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Buddhists block aid workers from entering Rakhine Muslim camp

Dhaka seeks bilateral solution to Rohingya issue: Kamal


Published: October 26, 2017 23:29:58 | Updated: October 28, 2017 17:04:16


Rohingya refugees live in shanties on hill slopes at Ukhia in Cox's Bazar although a spell of downpour may trigger a landslide that may be devastating. The photo was taken on Thursday. — Focus Bangla

Buddhists in Myanmar have blocked aid workers from visiting a camp for displaced Muslims in the central part of Rakhine State, where the United Nations fears the spread of violence that has already displaced hundreds of thousands, reports Reuters.

More than 600,000 of Myanmar's largely stateless Rohingya minority have crossed to Bangladesh since Aug 25 attacks by Rohingya militants sparked a military crackdown beset by allegations of killings, rape and arson by security forces.

The UN has called the army operation "ethnic cleansing". Myanmar has denied the majority of allegations and said it will accept the return of those who can prove they are residents.

A regional administrator and an activist told Reuters a group of about 10 Myanmar nationals working for US- and Britain- based charity Relief International (RI) was forced to turn back on Wednesday when residents of the mostly Buddhist ethnic Rakhine community staged a protest in the town of Myebon.

Reuters reported this month that activists among the town's Buddhist majority had stepped up efforts to segregate Buddhists and Muslims, instructing Rakhines not to trade with Muslims, for fear of militancy.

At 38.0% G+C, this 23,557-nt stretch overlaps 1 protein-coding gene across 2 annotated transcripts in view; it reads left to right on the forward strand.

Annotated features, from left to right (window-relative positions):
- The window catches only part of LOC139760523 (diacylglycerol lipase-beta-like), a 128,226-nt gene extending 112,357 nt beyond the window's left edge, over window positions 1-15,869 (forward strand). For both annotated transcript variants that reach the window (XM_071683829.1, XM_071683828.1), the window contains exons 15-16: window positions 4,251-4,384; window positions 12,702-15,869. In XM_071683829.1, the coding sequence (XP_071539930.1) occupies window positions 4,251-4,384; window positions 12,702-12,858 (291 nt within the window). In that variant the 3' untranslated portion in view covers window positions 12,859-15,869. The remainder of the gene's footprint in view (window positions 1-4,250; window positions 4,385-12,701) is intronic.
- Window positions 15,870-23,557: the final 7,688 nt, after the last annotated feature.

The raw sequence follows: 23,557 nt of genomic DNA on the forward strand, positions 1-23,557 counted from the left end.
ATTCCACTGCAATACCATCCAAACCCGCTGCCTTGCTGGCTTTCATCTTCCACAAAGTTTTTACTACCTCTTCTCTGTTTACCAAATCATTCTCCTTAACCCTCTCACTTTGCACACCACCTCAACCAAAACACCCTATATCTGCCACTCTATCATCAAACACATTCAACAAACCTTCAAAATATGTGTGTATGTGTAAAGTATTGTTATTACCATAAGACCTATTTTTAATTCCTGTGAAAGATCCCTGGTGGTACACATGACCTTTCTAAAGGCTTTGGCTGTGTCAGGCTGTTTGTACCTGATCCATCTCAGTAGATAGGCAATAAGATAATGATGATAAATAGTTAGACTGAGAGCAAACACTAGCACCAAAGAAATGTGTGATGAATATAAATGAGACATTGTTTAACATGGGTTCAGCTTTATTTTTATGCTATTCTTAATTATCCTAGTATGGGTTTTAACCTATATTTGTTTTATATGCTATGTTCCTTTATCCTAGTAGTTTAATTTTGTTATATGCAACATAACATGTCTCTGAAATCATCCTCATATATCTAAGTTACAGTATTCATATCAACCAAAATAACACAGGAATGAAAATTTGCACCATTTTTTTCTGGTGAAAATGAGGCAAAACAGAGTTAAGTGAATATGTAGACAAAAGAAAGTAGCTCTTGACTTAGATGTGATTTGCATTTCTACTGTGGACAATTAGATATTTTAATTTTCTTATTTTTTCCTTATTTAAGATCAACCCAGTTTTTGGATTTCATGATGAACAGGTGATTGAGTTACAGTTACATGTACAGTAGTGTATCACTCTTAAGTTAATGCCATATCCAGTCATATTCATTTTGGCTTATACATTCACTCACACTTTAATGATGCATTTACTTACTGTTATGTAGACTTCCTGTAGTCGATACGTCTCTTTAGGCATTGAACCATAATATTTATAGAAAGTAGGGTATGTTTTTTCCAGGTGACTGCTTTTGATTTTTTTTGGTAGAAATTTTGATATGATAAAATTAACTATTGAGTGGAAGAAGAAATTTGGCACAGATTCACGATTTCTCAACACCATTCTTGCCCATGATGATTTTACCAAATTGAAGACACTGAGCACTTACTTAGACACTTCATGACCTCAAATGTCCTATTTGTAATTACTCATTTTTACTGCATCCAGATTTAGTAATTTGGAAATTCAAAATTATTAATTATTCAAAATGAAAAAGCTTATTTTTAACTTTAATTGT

Deliveries of food aid to Myebon's Muslims have been delayed and only allowed in after inspections by Buddhist community representatives.

"The RI group were trying to go to the camp and the locals blocked the way," said Tin Shwe, the town's administrator, adding that the aid workers returned to their office after Wednesday's incident.

Samir Maleh, country director for Relief International in Myanmar, declined to comment on the incident.

Leaders of the Rakhine Buddhist community have long bristled at international agencies and NGOs whom they accuse of favouring the Rohingya with their support.

Aid workers and UN staff have told Reuters they fear enforced segregation may trigger further displacement in Rakhine, either through fresh violence or as Muslims flee on boats to Malaysia and Thailand, fuelling a new stage of crisis in the Bay of Bengal.

Wednesday's incident was the latest example of the numerous obstacles that humanitarian organizations face in Rakhine State, said Pierre Peron, a spokesman for the United Nations' Office for the Coordination of Humanitarian Affairs (OCHA).

"Of course we respect that any group should be able to exercise their rights of freedom of speech and peaceful assembly, but the simple fact here is that life-saving aid is being blocked from reaching vulnerable people who desperately need it, including children and the elderly."

About 3,000 Muslims - including Rohingya and those accepted as Myanmar citizens - have been confined to a camp for displaced people in Myebon since communal violence swept Rakhine in 2012.

Photos posted on social media site Facebook on Wednesday showed about two dozen women sitting down to block a small street, with a smaller group of men standing behind.